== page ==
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Conclave - Spring 2012

  • Issue Number: Issue 3
  • Published Date: Spring 2012
  • Publication Cycle: Biannual

Conclave is a journal that revolves around strong characters in poetry and fiction, so don’t let the lady on the cover of the latest issue scare you away. Think of her as a concierge waiting to show you to your room. But this isn’t your typical hotel. Here you will rub shoulders with guests from out of space and time. Some of these guests are (or were) real people staying for the night while others come from the imaginations of talented writers.

Some of the poetry in this issue features noteworthy characters from history. Sara Backer’s “The Nameless One (Ivan VI)” depicts the tragic life of Ivan VI of Imperial Russia. Although proclaimed Emperor of Russia as an infant, Ivan never reigned because Empress Elizabeth threw him in jail. He remained a prisoner until he was murdered by his guards. Becker does an excellent job condensing Ivan’s unhappy life into three tight stanzas. The last one was my favorite because of its play on words and the prison-like atmosphere created by the tempo:

Jailed by murderers,
murdered by jailers,
the walls of Schlusselburg
mirrored his skull confines,
his brain awash in whispering white tides.

Lenore Weiss takes us further back in time with “The Last Days of Genghis Khan.” The poem brings us to the Great Khan’s death bed surrounded by his sons. Weiss humanizes the infamous conqueror in this surprisingly moving piece where Khan confesses his failures as a father. He offers his sons pieces of warrior wisdom such as “a loose mouth leaves crumbs for the wind / to heap upon the plates of your enemy” and says that controlling pride is “more difficult to quell than a wild lion.” The ending is my favorite part of this piece: “Loyalty to family is what you have as brothers / and the only thing you will ever have / in this smoky world of dreams laced with cinnamon.” That last bit of sensory detail was a nice touch. Most people can agree that Genghis Khan was not the friendliest of persons, but this poem illustrates a side of him that we don’t see very often in the history books.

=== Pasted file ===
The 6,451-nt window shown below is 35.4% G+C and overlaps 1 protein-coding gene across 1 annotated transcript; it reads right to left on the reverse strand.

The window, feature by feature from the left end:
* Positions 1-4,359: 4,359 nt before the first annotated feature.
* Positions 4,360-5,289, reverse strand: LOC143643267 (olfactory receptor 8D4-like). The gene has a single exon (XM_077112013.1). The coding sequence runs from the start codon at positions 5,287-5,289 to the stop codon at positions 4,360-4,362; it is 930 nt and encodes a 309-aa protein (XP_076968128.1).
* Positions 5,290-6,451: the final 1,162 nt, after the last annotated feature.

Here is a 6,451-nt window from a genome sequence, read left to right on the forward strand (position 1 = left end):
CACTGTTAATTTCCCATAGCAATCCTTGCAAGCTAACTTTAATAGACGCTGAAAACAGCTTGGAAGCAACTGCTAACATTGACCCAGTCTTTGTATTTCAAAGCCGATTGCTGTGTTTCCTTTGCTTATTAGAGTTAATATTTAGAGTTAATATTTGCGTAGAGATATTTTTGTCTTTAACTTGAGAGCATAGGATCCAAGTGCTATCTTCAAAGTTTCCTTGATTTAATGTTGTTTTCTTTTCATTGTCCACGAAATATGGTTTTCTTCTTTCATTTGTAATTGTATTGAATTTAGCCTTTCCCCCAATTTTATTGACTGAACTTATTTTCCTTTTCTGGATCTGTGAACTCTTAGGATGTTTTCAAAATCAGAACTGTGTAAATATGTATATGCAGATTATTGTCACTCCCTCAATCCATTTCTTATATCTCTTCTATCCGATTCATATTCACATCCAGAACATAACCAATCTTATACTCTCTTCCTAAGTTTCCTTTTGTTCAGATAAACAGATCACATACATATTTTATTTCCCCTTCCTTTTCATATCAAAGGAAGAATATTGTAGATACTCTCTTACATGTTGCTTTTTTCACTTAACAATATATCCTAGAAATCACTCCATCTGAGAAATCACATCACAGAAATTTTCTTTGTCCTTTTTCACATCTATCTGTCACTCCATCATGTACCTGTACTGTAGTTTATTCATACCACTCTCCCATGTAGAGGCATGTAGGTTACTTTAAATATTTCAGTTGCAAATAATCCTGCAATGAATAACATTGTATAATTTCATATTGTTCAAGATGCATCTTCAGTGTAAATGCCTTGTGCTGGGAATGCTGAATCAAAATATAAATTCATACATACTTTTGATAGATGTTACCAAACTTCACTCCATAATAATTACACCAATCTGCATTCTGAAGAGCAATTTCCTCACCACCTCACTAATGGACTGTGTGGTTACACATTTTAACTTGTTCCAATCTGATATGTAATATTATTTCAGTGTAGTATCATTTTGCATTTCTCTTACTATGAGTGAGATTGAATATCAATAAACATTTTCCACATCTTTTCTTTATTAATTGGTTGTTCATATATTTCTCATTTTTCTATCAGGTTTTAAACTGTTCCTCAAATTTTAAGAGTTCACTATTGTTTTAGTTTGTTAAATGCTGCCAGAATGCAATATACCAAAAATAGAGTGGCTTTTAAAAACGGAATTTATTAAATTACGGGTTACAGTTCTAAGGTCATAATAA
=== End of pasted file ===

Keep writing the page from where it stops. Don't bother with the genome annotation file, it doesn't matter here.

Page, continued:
Daniel Lee’s poem “Accounts of Lucifer” is another great poem that focuses on one of the most influential characters in Western imagination. The fallen angel presents an argument to the reader in six parts about his estranged relationship with God. The language is as disturbing and hypnotizing as Lucifer himself. For example, listen to what he has to say about his war against heaven:

Be sure to know, war is not what I’ve wanted—
it is a spectacle. I prefer sane, not demented,
revolt. Nothing is more tasteless than murder.

Lee does a masterful job of writing in Satan’s voice in the tradition of Milton’s Paradise Lost. The reader feels compelled to agree with Lucifer, even though the final stanza promises damnation.

My favorite fiction piece was “Threatlessness” by Ira Sukrungruang. It is about a boy who is sent to the hospital after being attacked on his way home late at night. The boy is a social outcast and has a taste for horror fiction. His backpack bulges with Clive Barker, Stephen King, Dean Koontz, and Peter Straub. He has no memory of the attack. His overactive imagination convinces him that it was a monster, but the truth turns out to be more terrifying: a group of intoxicated teenagers nearly beat him to death because they were bored and because the boy had an aura of “threatlessness” around him. As the days go by and the get well cards pile up, his head injury becomes more serious, and he loses his ability to move and speak. He retreats further inside his mind as he searches for answers. His conclusion is grim: “Evil exists. It does and it needs no explanation. It needs no cause. It just happens. In a cornfield. In a graveyard. In a home, haunted or not.” We want the boy to survive, to grow up and experience the good things in life, but the ending is not kind to the boy. You don’t have to be a horror fiend (like me) to enjoy this great story.

Two interviews are included in this issue, my favorite one being with Peter S. Beagle. Beagle is one of America’s most prolific fantasy authors, and it was a genuine pleasure to hear his thoughts about the craft of writing. Since the journal is focused on characters, Savannah Thorne, the editor and interviewer, asks him about creating difficult characters. Beagle’s response is full of insight: “I’ve always felt that if your character isn’t rebelling against you then that character might not be alive at all.” I know I’m guilty of writing flat characters (what? aren’t you?) and this bit of advice should be applied to any story worth its salt.

Not only does this journal publish great writing, but it is also trying to get literary journals in inner-city schools and libraries (you can visit the website to make a donation). Go ahead and pick up a copy of Conclave today; it builds character.

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Review Posted on August 14, 2012

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